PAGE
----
Doctor of Philosophy (PhD)
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Transit signal priority, mobility, transferability, safety
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The continuous growth of automobile traffic on urban and suburban arterials in recent years has created a substantial problem for transit, especially when it operates in mixed traffic conditions. As a result, there has been a growing interest in deploying Transit Signal Priority (TSP) to improve the operational performance of arterial corridors. TSP is an operational strategy that facilitates the movement of transit vehicles (e.g., buses) through signalized intersections that helps transit service be more reliable, faster, and more cost-effective. The goal of this research was to quantify the mobility and safety benefits of TSP. A microscopic simulation approach was used to estimate the mobility benefits of TSP. Microscopic simulation models were developed in VISSIM and calibrated to represent field conditions. Implementing TSP provided significant savings in travel time and average vehicle delay. Under the TSP scenario, the study corridor also experienced significant reduction in travel time and average vehicle delay for buses and all other vehicles. The importance and benefits of calibration of VISSIM model with TSP integration were also studied as a part of the mobility benefits. Besides quantifying the mobility benefits, the potential safety benefits of the TSP strategy were also quantified.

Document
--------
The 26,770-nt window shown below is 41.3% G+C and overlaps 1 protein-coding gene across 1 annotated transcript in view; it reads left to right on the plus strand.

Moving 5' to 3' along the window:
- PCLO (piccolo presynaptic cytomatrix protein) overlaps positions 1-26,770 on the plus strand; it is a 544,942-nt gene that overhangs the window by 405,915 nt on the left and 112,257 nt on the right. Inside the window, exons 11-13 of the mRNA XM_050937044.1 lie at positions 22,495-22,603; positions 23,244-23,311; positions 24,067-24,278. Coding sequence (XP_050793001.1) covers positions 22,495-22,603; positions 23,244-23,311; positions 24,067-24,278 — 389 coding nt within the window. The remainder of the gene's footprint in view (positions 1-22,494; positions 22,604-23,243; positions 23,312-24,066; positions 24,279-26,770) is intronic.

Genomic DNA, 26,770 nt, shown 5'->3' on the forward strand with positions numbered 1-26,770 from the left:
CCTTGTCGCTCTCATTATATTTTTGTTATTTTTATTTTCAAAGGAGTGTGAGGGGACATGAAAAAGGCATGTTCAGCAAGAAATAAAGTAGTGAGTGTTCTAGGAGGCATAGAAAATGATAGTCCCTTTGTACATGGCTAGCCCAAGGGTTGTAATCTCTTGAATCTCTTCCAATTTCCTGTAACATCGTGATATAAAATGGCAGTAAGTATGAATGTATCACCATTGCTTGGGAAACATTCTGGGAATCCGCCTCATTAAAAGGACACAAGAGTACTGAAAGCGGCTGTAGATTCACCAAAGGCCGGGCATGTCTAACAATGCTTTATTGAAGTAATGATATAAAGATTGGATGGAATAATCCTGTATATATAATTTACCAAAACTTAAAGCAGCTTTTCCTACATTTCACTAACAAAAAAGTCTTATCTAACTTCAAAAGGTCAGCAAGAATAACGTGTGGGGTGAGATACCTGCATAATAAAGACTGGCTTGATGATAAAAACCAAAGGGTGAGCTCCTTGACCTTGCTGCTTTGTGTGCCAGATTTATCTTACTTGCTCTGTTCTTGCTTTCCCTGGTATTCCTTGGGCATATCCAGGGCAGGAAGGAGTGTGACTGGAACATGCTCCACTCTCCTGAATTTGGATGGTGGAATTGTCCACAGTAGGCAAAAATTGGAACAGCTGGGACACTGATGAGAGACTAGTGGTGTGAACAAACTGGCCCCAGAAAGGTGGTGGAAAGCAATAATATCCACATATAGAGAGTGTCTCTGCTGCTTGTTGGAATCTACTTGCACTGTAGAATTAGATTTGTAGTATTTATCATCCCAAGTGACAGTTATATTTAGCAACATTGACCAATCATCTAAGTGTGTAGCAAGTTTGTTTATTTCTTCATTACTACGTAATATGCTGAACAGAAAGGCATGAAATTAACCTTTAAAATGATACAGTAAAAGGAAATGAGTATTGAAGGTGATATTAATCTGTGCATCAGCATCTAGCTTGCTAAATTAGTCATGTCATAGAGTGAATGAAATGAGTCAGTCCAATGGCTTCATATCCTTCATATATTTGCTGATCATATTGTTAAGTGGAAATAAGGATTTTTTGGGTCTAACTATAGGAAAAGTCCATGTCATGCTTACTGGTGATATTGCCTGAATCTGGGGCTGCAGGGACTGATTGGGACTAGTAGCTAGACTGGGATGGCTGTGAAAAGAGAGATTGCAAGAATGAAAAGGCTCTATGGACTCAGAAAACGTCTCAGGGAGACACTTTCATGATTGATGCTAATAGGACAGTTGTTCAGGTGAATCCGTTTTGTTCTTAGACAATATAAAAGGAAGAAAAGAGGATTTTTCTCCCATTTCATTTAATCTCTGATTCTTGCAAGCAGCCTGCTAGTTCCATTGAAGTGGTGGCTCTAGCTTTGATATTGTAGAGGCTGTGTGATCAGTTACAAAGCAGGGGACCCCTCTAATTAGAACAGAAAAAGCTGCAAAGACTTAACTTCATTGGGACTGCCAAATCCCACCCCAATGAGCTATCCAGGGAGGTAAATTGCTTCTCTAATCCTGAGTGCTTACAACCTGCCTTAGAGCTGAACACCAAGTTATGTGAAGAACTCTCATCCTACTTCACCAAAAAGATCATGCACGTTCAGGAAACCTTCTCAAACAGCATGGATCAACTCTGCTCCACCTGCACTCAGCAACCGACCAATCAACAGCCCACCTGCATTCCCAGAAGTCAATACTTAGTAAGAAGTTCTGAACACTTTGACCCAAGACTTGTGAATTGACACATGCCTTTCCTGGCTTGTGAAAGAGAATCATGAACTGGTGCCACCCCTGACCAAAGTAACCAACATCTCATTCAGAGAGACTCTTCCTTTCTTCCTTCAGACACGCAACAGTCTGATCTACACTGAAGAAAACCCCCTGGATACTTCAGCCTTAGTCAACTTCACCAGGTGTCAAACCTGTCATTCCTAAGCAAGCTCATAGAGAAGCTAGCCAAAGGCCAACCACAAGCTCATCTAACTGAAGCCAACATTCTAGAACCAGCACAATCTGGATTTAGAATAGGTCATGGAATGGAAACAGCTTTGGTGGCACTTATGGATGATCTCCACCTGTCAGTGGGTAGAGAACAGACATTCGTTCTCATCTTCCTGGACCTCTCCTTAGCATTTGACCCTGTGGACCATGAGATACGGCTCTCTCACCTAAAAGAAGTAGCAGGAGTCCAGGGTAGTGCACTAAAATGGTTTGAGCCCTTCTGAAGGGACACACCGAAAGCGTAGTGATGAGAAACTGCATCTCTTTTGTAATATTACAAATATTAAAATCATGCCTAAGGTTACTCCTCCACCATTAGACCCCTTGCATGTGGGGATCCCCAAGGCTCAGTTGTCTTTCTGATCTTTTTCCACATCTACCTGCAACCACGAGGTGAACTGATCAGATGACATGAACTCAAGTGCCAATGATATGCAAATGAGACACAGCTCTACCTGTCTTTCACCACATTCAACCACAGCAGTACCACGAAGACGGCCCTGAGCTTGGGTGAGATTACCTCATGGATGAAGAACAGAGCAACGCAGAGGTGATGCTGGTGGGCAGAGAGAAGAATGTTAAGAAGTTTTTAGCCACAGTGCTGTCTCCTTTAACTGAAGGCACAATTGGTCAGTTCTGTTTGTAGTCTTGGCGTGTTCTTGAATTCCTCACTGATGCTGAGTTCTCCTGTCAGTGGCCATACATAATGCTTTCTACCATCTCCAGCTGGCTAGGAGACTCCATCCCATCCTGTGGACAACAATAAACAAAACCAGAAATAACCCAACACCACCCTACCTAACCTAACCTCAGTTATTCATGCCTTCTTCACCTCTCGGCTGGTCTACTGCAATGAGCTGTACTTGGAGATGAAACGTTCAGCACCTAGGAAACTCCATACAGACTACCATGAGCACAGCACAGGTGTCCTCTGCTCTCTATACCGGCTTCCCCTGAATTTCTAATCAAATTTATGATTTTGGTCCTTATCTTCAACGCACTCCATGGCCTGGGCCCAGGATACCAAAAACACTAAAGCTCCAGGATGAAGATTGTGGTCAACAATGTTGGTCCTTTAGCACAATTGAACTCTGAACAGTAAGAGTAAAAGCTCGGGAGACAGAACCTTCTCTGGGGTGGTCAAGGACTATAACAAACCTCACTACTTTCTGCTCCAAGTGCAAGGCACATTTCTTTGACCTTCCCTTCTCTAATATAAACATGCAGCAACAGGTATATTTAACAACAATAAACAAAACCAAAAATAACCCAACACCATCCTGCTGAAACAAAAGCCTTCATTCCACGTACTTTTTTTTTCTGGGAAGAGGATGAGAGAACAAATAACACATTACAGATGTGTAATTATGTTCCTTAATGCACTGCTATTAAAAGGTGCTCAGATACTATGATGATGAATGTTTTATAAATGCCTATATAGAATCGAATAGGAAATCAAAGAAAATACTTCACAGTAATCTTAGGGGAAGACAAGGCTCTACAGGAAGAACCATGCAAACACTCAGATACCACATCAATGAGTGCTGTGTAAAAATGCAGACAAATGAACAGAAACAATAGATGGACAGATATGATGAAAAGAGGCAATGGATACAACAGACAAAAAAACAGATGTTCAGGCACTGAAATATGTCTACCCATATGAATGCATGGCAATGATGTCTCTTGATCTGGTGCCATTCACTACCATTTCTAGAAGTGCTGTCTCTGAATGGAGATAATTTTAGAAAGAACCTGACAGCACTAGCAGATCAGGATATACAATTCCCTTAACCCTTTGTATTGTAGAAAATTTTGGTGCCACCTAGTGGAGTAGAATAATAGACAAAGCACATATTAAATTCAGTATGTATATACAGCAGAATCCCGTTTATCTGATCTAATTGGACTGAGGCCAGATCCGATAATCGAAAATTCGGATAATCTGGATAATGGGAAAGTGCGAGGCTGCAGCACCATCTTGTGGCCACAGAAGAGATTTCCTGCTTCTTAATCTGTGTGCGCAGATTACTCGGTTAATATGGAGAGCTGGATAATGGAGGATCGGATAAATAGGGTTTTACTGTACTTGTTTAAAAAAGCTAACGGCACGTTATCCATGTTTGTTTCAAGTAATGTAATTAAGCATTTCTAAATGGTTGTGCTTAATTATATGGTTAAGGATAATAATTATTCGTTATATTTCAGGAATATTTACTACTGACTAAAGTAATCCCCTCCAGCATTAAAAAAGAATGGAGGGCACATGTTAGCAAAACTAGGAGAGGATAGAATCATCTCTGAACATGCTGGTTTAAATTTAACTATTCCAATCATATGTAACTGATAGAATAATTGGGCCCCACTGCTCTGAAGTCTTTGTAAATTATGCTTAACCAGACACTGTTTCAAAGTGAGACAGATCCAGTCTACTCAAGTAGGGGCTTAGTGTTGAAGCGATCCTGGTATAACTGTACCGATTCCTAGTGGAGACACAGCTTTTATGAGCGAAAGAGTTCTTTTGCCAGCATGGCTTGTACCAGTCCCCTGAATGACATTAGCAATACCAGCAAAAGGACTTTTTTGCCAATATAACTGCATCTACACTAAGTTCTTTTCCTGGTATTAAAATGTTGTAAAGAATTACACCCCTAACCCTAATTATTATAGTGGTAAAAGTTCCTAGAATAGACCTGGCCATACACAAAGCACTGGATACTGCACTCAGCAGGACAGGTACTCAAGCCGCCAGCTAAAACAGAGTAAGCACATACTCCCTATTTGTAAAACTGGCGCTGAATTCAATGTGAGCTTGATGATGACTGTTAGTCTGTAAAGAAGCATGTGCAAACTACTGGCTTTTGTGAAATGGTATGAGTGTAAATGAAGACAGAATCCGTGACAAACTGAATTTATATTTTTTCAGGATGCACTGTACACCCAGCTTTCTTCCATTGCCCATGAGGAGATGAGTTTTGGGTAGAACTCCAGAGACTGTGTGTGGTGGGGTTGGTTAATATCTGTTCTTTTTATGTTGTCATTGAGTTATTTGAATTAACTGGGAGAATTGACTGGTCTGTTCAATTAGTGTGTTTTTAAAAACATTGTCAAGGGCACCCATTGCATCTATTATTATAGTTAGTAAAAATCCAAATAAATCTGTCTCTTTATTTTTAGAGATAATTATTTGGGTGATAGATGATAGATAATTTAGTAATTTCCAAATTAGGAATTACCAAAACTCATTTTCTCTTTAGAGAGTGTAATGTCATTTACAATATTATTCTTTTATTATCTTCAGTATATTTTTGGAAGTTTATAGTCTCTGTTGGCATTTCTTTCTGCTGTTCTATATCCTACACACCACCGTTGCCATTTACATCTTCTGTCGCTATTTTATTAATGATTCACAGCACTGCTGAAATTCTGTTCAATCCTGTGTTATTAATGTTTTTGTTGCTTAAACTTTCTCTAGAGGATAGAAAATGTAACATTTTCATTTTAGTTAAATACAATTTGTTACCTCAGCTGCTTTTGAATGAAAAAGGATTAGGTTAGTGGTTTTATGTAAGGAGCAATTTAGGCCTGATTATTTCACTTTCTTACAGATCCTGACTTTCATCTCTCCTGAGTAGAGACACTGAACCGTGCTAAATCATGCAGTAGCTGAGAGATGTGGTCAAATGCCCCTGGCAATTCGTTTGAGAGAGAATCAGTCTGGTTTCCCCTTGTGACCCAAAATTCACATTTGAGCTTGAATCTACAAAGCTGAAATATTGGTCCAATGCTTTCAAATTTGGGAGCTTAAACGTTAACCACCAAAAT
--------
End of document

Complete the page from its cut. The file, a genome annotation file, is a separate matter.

An observational before-after full Bayes (FB) approach with a comparison-group was adopted to estimate the crash modification factors (CMFs) for total crashes, fatal/injury (FI) crashes, property damage only (PDO) crashes, rear-end crashes, sideswipe crashes, and angle crashes. The analysis was based on 12 corridors equipped with the TSP system and their corresponding 29 comparison corridors without the TSP system. Overall, the results indicated that the deployment of TSP improved safety. Specifically, TSP was found to reduce total crashes by 7.2% (CMF = 0.928), FI crashes by 14% (CMF = 0.860), PDO crashes by 8% (CMF = 0.920), rear-end crashes by 5.2% (CMF = 0.948), and angle crashes by 21.9% (CMF = 0.781). Alternatively, sideswipe crashes increased by 6% (CMF = 1.060), although the increase was not significant at a 95% Bayesian credible interval (BCI). These results may present key considerations for transportation agencies and practitioners when planning future TSP deployments.
Ali, MD Sultan, "Quantifying the Mobility and Safety Benefits of Transit Signal Priority" (2021). FIU Electronic Theses and Dissertations. 4713.
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